Securing critical infrastructure against attack presents significant challenges. As new infrastructure is built and existing infrastructure is maintained, a method to assess the vulnerabilities and support decision makers in determining the best use of security resources is needed. In response to this need, this research develops a methodology for performing vulnerability assessment and decision analysis of critical infrastructure using model‐based systems engineering, an approach that has not been applied to this problem. The approach presented allows architects to link regulatory requirements, system architecture, subject matter expert opinion and attack vectors to a Department of Defense Architecture Framework (DoDAF)‐based model that allows decision makers to evaluate system vulnerability and determine alternatives to securing their systems based on their budget constraints. The decision analysis is done using an integer linear program that is integrated with DoDAF to provide solutions for how to allocate scarce security resources. Securing an electrical substation is used as an illustrative case study to demonstrate the methodology. The case study shows that the method presented here can be used to answer key questions, for example, what security resources should a decision maker invest in based on their budget constraints? Results show that the modeling and analysis approach provides a means to effectively evaluate the infrastructure vulnerability and presents a set of security alternatives for decision makers to choose from, based on their vulnerabilities and budget profile.

NATO Human View Executable Architectures for Critical Infrastructure Analysis

NATO Human View Executable Architectures for Critical Infrastructure Analysis

Engineering managers are responsible for the secure operation of critical infrastructure systems and need tools and methods to identify and mitigate potential insider threats such as physical damage to equipment, information leakage, malware, and identify theft. This research examines the benefit of development and analysis of the NATO Human View to aid engineering managers with this responsibility. In an illustrative case study, the NATO Human View is used to analyze electrical grid personnel; the results demonstrate that the NATO Human View can be used to enable engineering managers to make investment decisions that can mitigate security threats.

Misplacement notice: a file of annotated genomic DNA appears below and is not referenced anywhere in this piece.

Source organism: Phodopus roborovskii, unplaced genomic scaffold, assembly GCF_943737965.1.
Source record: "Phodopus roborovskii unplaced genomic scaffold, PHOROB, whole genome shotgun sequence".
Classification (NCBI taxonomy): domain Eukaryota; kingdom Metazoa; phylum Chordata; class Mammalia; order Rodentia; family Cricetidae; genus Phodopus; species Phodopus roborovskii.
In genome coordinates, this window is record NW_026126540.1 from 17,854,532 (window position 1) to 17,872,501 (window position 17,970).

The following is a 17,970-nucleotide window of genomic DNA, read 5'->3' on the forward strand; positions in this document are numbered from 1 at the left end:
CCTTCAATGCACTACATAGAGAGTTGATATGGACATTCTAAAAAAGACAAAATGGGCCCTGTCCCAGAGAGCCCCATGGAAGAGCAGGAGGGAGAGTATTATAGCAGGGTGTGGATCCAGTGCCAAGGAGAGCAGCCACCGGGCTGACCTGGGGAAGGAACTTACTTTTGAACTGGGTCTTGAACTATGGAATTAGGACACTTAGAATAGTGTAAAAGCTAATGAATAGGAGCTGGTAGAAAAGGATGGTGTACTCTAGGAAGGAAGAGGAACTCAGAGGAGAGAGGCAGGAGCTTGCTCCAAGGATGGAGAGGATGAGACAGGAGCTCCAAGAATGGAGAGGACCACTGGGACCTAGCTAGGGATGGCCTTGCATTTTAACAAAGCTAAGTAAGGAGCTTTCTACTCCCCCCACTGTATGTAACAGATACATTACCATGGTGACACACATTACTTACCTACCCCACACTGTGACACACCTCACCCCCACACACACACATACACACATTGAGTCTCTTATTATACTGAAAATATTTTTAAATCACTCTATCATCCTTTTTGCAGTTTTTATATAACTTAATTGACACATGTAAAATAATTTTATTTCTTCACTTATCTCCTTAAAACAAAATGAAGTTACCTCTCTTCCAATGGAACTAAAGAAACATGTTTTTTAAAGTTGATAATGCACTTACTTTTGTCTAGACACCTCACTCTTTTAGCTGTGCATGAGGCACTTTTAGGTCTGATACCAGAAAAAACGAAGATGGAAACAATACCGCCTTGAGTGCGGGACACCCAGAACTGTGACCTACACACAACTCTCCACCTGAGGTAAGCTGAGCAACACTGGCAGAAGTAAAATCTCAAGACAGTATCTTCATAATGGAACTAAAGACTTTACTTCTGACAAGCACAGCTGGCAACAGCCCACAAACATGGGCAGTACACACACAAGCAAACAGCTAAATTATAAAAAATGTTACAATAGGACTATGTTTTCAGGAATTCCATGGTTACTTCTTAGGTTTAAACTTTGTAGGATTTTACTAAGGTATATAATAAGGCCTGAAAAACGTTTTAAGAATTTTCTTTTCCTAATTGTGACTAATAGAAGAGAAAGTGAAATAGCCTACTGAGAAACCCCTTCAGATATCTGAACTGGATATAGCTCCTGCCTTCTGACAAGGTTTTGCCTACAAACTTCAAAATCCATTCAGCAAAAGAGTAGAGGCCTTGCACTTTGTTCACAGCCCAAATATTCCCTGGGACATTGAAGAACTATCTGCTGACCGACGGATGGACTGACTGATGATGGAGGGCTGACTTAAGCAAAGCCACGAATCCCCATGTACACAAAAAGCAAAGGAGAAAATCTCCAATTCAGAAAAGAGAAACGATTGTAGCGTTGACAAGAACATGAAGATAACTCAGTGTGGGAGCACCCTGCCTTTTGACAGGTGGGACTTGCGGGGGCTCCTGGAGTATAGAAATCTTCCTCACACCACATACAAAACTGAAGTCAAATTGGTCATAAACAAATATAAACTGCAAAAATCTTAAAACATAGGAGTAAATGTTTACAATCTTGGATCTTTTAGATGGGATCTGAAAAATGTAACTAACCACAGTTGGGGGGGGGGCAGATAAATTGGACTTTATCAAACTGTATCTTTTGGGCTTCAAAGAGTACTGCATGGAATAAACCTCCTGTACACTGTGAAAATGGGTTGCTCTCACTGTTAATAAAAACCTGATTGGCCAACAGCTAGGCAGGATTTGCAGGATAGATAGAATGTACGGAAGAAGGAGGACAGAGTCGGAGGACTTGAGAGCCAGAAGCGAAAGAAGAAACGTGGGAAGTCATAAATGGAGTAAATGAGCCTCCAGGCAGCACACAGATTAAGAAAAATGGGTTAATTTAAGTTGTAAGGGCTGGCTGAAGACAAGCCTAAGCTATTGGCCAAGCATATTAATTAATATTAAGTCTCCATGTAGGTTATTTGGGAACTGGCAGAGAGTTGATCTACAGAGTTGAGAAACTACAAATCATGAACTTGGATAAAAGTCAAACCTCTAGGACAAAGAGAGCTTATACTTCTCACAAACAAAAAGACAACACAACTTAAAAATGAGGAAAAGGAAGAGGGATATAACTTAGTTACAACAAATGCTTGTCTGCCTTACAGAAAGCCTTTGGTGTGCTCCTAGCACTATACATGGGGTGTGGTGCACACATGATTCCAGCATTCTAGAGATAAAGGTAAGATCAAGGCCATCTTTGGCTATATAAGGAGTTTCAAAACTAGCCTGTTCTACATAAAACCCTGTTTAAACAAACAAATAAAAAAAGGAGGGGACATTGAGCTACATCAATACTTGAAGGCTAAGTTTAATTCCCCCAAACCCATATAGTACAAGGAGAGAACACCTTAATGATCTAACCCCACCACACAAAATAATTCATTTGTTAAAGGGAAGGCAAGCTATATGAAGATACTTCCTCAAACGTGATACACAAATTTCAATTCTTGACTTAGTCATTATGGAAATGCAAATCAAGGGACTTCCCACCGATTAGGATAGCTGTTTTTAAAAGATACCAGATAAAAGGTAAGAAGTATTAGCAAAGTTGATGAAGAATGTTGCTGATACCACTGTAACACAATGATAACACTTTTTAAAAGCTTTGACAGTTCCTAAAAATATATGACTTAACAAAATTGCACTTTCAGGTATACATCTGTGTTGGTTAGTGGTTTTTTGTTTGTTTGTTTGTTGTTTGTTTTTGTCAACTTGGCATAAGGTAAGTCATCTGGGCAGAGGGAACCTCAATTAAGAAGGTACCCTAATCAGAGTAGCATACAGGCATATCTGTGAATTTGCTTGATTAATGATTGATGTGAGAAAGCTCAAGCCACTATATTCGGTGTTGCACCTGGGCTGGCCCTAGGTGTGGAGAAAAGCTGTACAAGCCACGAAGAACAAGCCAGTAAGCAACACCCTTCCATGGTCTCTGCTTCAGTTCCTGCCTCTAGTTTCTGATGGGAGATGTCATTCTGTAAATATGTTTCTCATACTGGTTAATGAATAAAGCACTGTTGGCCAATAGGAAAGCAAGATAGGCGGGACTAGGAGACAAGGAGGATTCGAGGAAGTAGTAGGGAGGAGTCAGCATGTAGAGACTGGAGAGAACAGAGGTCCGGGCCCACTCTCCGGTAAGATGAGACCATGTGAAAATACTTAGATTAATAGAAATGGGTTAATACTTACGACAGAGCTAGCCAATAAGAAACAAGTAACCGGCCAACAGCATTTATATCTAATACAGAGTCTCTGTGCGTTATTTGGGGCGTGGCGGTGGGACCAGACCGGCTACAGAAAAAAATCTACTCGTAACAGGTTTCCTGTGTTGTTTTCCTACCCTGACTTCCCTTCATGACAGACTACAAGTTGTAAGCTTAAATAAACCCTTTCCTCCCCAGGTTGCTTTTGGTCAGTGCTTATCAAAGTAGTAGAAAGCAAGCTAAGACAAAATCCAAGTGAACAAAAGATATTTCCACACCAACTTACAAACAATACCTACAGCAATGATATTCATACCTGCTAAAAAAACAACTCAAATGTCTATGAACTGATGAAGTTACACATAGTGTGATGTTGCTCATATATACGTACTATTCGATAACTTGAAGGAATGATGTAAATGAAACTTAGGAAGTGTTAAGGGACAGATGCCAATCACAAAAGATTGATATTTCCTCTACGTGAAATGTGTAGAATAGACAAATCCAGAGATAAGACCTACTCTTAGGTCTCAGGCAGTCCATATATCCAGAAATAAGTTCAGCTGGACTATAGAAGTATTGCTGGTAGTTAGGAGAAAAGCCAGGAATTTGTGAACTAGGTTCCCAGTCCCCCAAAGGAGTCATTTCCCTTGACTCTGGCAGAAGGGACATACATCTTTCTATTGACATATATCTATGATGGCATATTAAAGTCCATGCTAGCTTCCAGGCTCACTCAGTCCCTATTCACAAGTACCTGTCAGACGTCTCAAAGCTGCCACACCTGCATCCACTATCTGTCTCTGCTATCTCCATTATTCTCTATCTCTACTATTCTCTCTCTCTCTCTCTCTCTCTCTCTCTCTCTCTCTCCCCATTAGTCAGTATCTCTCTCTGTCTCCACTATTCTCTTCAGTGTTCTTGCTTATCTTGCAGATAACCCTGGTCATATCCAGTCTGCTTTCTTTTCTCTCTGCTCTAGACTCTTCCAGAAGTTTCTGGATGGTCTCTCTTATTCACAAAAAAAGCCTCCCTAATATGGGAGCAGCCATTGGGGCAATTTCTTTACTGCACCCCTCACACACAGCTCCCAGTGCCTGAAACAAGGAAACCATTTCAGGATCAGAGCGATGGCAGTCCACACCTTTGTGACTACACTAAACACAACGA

Wireless LAN transmitter location under the threat of jamming attacks

Wireless LAN transmitter location under the threat of jamming attacks

This paper studies the optimal placement of wireless access points in a network under the threat of jamming. We addressed this problem with a tri-level mixed-integer program. In the top level, the defender seeks to optimally place a set of capacity-limited access points to maximize total connectivity. In the middle level, an attacker seeks to optimally place a set of jammers that may be relocated between time periods to minimize total connectivity. In the bottom level, demand points seek to connect to capacitated access points such that their connections maximize their network utility. This model was examined from two viewpoints: a non-additive model in which connections were jammed if they fell within a jammer’s radius, and an additive model in which connections were jammed if enough jamming power was interfering with the connection. We proposed a solution methodology which solved a modified bi-level program efficiently via implicit enumeration and dynamic constraint generation. We showed that the addition of just one access point provided a significant increase to network connectivity, different topologies had different robustness when different utility functions were considered, and optimal jammer placement varied significantly across different topologies. Through our experiments on five topologies, we found the Spacious and Median topologies were closest to the optimal access point placement.